"Legislative attorneys have warned that there is a high probability that the state’s efforts are unconstitutional. But Republican legislators, frustrated with the federal government, were undaunted.

"I suspect it will take the Supreme Court less time to throw this out than it takes us to debate it tonight," said Rep. Evan Vickers, R-Cedar City, "but I’m going to enthusiastically support it because we have to keep trying."

The bills would eliminate the 1.7 million acre Grand Staircase-Escalante National Monument and most wilderness areas."

And finally, this gem:

"National Parks would be returned to the federal government, but the state could first set conditions allowing oil and gas drilling, mining, grazing, logging and travel on the land.

It would not touch on American Indian lands or military installations."

Looks like a response in kind to me. No different than what has happened with the Enviro industry on the flip side of the coin. When have the Enviro's ever considered jobs except for those in the service industy or park rangers (and their own). Tired of the BS and the country losing.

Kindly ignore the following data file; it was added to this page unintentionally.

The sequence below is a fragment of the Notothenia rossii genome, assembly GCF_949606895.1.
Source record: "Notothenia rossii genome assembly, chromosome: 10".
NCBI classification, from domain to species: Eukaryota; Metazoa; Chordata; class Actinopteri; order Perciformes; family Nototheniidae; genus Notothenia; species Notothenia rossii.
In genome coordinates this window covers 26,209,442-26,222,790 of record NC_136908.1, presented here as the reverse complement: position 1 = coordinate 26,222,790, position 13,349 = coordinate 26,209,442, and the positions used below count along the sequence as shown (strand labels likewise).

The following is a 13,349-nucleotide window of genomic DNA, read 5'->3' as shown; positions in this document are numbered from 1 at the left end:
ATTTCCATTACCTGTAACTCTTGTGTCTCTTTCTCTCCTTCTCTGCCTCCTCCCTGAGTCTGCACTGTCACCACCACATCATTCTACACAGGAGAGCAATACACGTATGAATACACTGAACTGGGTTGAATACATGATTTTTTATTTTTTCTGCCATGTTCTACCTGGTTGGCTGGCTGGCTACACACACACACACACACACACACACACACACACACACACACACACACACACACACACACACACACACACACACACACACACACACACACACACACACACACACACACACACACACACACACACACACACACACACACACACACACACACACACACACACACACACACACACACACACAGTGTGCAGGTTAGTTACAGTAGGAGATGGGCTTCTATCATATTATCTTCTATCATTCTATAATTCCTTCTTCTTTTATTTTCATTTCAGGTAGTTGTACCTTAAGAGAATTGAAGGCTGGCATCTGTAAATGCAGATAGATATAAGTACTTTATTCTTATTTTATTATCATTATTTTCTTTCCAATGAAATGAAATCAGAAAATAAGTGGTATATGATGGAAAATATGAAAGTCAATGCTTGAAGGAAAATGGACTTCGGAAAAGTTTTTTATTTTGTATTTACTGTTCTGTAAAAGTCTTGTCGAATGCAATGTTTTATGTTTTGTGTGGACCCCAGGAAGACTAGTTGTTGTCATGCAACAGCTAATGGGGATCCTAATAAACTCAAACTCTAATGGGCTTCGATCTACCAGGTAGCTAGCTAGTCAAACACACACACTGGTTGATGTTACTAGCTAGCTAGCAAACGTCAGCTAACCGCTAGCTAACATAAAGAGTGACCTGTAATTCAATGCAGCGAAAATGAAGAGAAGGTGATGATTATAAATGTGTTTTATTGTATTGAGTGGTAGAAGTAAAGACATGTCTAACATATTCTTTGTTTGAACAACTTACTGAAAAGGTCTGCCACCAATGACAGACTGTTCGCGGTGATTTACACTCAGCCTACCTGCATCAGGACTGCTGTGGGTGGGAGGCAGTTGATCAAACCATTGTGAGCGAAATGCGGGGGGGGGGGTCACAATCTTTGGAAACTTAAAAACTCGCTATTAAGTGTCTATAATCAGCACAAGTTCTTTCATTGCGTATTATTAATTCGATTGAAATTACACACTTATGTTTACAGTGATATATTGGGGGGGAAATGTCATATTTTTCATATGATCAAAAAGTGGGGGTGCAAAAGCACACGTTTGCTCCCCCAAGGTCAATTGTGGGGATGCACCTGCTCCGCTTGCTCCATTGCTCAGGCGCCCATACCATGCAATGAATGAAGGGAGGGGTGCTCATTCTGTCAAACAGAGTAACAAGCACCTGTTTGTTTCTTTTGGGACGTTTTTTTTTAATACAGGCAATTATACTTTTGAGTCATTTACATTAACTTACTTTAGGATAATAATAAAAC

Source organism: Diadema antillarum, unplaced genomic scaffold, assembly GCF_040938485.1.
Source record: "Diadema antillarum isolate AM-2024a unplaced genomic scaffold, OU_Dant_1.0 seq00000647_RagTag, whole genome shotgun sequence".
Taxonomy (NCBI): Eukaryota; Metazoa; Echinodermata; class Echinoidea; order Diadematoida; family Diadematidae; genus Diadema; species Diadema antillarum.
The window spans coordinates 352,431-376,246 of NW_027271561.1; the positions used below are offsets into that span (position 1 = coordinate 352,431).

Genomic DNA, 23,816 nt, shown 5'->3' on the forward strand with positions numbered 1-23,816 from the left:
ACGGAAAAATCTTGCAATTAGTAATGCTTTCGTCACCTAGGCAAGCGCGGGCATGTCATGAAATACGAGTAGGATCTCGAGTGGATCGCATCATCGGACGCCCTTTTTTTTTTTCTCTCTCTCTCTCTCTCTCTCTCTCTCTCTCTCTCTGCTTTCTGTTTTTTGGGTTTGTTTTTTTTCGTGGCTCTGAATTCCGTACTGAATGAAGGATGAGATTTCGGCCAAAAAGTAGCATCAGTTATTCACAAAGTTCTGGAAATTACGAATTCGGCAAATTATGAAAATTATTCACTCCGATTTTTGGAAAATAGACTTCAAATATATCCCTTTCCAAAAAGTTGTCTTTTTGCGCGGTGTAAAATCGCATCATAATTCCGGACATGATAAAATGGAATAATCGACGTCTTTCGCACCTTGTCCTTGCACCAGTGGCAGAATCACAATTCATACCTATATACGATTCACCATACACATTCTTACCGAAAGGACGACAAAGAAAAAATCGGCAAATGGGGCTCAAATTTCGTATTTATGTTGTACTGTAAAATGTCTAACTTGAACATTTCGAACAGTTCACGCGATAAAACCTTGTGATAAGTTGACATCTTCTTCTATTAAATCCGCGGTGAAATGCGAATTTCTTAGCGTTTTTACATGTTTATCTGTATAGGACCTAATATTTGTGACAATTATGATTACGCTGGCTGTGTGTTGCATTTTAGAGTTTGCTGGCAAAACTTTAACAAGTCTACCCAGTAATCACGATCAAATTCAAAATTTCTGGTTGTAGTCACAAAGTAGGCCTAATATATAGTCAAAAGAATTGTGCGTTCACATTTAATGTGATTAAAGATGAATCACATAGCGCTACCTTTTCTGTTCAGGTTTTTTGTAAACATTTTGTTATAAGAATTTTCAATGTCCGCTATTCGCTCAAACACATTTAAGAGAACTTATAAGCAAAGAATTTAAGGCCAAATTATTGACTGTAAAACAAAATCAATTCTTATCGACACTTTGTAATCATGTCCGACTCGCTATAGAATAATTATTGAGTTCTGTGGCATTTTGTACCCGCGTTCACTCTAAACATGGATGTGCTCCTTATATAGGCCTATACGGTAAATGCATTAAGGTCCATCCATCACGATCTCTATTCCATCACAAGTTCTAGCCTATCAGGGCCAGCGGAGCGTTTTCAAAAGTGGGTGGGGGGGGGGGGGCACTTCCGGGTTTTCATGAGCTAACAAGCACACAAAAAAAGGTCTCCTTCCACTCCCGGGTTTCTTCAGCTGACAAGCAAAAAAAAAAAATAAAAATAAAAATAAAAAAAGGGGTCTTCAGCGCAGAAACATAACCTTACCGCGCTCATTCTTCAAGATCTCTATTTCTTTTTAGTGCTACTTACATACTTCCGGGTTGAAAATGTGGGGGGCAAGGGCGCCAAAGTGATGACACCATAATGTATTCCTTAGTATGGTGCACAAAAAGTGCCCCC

Well, Flip, how about this link to an editorial in the SL Tribune this morning:

http://www.sltrib.com/sltrib/opinion/53608432-82/utah-outdoor-industry-state.html.csp

And can you explain exactly HOW the country is "losing" anything?

Lee Dalton: With all due respect "losing" is all around us but part of the beauty of the wild places it gives escape and restoration to those that are lucky enough. Would like a law to be enacted requiring all those in the three branches of government to spend a month deep in the wilds for the humbling they/we all need. Martha's Vineyard does not come to mind.